A few unverified reports in Vineland had come in during that last week in June when the cub climbed 35 feet up a backyard tree and was captured in a relatively urban part of this central Cumberland County city of 60,000. Bears reportedly had been roaming near a trailer park on the other side of town, according to the state Department of Environmental Protection.
State biologists had theorized for some time that bears eventually would range far south from their heavily forested homes in northwestern New Jersey. As they fashioned a plan to tranquilize and remove the bear from Tara Batson's sycamore on Howard Street - a tricky operation around a spiky fence and an air-conditioning unit - they saw the migration had begun.
"I think it was a once-in-a-lifetime thing . . . at least I hope so," said Batson, a social worker for the state, recalling her surprise when a neighbor called her at work June 29 to tell her a bear - yes, a bear - was nestled in one of her treetops.
"It's logical that as the bear population expands, its range would move south, and that's what has been happening for the last 10 years," said Kelcey Burguess, principal wildlife biologist for the bear control unit of DEP's Division of Fish and Wildlife. "But this was as far south as we've been called to help with relocating a bear."
In the unit's research area, a roughly 900-square-mile range concentrated mostly in Sussex and Warren Counties, the state estimates as many as 3,400 bears - about three per square mile, said Burguess, whose unit has been studying the state's black bears since 1980.
It is unclear how many more bears are spread elsewhere, he said.
When the unit finds a bear in an area inhabited by humans - such as the one taken out of Batson's backyard - it is weighed and blood drawn so the animal's physiology can be studied. Before releasing the bear, officials tattoo the inside of its cheek and attach an ear tag so that wildlife managers can identify it should it again come in contact with humans.
If a bear is healthy, it is relocated to an undisclosed spot so that the public will not disturb or harm it. The location is usually in a nearby wildlife management area, officials said.
But in the nation's most densely populated state, that location is sometimes relatively close to a suburb - and its children and pets. The cycle of contact begins when a bear emerges from its den to find food. And food is often easily obtained from homeowners who leave trash cans within easy reach.
"Given all these factors, especially in a state with eight million people, interaction between bears and humans seems almost inevitable," Burguess said.
American black bears are native to New Jersey. Before European settlement, they lived in forests throughout the state. Settlers indiscriminately killed them for food and to protect their crops and livestock as the increasing human population deforested the region to build homes and towns. The bear population had declined sharply by the late 1800s.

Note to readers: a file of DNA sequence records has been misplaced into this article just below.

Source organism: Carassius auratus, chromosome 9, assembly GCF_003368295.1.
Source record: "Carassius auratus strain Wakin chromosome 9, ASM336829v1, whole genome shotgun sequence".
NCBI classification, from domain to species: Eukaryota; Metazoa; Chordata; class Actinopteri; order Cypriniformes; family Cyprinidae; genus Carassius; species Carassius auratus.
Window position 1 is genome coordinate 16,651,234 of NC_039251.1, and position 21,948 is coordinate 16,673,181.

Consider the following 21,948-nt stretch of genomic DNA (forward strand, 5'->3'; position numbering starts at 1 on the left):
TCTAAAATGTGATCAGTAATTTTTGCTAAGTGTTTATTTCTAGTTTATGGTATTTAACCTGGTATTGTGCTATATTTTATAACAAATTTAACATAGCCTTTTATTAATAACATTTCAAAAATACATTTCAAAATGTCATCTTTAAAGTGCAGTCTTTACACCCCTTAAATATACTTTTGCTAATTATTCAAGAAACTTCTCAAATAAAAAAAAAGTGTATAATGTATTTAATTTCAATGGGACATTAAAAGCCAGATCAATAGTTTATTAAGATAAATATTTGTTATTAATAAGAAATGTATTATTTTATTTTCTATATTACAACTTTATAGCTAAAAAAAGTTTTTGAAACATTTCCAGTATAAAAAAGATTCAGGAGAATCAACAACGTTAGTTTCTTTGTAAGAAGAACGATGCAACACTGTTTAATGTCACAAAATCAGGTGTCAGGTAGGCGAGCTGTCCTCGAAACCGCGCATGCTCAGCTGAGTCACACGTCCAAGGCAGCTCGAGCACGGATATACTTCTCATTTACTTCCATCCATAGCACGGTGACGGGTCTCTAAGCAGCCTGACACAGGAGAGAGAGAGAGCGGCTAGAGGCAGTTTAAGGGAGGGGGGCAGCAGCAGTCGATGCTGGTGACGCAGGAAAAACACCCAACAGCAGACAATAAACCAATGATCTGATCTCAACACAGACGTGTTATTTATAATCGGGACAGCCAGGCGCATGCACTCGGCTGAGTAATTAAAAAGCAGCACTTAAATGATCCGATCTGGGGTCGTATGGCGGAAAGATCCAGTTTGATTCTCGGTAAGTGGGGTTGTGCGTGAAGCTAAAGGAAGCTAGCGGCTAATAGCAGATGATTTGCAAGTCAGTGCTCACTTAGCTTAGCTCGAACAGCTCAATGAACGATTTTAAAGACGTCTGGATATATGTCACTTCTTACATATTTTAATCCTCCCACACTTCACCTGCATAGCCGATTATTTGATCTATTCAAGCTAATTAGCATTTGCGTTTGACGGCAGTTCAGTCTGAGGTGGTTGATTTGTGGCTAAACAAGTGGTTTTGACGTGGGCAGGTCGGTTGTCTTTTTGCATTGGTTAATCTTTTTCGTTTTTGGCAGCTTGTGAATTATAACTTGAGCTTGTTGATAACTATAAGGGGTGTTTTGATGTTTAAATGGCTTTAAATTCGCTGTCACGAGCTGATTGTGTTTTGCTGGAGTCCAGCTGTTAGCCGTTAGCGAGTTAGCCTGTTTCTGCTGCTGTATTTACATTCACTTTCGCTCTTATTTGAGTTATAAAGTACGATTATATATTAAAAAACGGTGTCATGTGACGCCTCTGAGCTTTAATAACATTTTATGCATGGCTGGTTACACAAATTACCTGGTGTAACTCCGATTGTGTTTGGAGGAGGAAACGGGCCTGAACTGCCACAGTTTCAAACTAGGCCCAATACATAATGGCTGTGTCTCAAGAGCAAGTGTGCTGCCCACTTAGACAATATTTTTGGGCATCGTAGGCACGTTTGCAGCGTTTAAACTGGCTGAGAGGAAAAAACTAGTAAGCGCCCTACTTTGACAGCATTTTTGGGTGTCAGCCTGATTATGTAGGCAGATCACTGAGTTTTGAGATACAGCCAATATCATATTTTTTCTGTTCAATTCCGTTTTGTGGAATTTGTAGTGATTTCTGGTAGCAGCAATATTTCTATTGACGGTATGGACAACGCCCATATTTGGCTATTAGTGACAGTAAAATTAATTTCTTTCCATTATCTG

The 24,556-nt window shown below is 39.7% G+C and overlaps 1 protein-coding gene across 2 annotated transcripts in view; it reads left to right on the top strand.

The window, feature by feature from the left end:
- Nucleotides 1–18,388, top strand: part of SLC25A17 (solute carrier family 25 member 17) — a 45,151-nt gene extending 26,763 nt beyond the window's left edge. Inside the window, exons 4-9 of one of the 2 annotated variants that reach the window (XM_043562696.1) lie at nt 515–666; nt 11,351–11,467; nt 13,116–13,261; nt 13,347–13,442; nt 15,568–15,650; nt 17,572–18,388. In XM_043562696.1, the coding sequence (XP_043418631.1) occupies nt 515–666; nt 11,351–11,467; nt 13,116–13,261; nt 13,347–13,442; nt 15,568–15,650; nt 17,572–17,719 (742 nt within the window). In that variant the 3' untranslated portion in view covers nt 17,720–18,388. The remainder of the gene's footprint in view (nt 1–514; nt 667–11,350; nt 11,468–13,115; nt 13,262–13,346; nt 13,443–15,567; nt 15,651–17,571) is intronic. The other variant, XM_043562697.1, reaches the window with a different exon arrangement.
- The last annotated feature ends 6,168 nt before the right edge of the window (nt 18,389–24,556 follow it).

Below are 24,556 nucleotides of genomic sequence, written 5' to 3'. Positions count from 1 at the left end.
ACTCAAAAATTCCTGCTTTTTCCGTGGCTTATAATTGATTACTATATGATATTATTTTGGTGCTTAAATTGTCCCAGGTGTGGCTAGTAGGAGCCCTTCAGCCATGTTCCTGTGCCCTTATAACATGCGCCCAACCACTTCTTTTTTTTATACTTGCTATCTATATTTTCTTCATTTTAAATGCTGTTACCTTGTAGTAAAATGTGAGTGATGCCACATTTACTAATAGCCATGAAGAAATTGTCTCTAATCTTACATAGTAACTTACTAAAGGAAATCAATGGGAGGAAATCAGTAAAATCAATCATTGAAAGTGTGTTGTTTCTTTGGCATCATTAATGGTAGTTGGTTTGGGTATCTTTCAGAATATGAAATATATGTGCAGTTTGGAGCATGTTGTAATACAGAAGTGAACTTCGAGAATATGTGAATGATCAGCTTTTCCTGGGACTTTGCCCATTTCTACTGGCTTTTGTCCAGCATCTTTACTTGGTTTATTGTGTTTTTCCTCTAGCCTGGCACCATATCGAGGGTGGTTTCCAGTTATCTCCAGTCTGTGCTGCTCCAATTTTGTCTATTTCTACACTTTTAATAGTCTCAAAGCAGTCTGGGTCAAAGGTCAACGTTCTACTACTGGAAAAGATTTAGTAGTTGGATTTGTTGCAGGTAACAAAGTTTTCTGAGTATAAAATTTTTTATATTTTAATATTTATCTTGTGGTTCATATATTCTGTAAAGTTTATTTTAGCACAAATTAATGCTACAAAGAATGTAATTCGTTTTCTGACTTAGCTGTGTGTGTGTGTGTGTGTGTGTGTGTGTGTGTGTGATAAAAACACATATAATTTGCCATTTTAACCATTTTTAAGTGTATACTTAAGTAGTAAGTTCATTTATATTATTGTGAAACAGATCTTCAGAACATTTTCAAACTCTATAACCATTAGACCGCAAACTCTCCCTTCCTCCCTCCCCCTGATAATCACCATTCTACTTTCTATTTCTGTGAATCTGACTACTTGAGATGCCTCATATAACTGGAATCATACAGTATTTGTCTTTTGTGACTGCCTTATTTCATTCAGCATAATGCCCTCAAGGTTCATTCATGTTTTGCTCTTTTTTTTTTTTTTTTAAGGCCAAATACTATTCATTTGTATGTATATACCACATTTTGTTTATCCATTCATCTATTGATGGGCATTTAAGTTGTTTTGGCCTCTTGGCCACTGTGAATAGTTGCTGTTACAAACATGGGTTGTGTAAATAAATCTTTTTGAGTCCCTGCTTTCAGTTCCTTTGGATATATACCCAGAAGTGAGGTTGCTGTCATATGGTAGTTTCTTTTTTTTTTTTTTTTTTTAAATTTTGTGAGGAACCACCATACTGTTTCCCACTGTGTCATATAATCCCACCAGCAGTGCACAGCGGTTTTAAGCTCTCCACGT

In 1953, the state Fish and Game Council decided to afford bears some protection and classified them as a game species, which ended the indiscriminate killing but allowed limited hunting. When state biologists determined in the early 1970s that the bear population had declined so significantly that the species was near extinction in New Jersey, legal bear hunting ceased.
Black bears then made a remarkable comeback, Burguess said, expanding their range south and east, as some agricultural land reverted to mature forest.
"They really can den anywhere there is ground cover and forest," Burguess said.
In December 2003, amid protests from animal-rights groups and as part of a state bear management plan, New Jersey initiated its first bear hunt in 33 years. In a designated area in the northern part of the state, 323 bears were killed. Another hunt was held in 2005 and 298 bears were killed.
In 2006, the Corzine administration declined to authorize the bear hunt, and the practice was not reinstated until 2010 under Gov. Christie, and 592 bears were brought in. In 2011, the number was 469, according to a DEP spokesman.
A six-day hunt is planned this year, beginning the first Saturday in December, a spokesman said.
Groups including the Humane Society of the United States contend that hunting does not reduce conflicts between bears and humans but can exacerbate the problem in areas with limited habitat, providing only short-term population reduction, according to a society spokeswoman.
On its website, the society says that no one has been killed by a bear in the state's recorded history and that the animals pose an "extraordinarily small threat" to humans.
"New Jersey's hunt would be, and always has been, an exercise in obtaining heads and hides for trophy hunters," the humane society's statement says.
Bears have long provided wonderment for New Jersey residents - even in South Jersey - said Marston Mischlich, of Mullica Township, who teaches a course in regional history at Atlantic Cape Community College.
Route 552, also known as Bears Head Road, stretches between Cumberland County and Atlantic County and cuts through an area of Hamilton Township, known colloquially as "Bears Head."
"I've wondered about that name for so long but have never been able to find out why that area is called that," Mischlich said. "Bears likely once roamed that area. Maybe that name is a remnant of that history."
Contact Jacqueline L. Urgo at 609-652-8382 or firstname.lastname@example.org. Read the Jersey Shore blog "Downashore," at www.philly.com/downashore.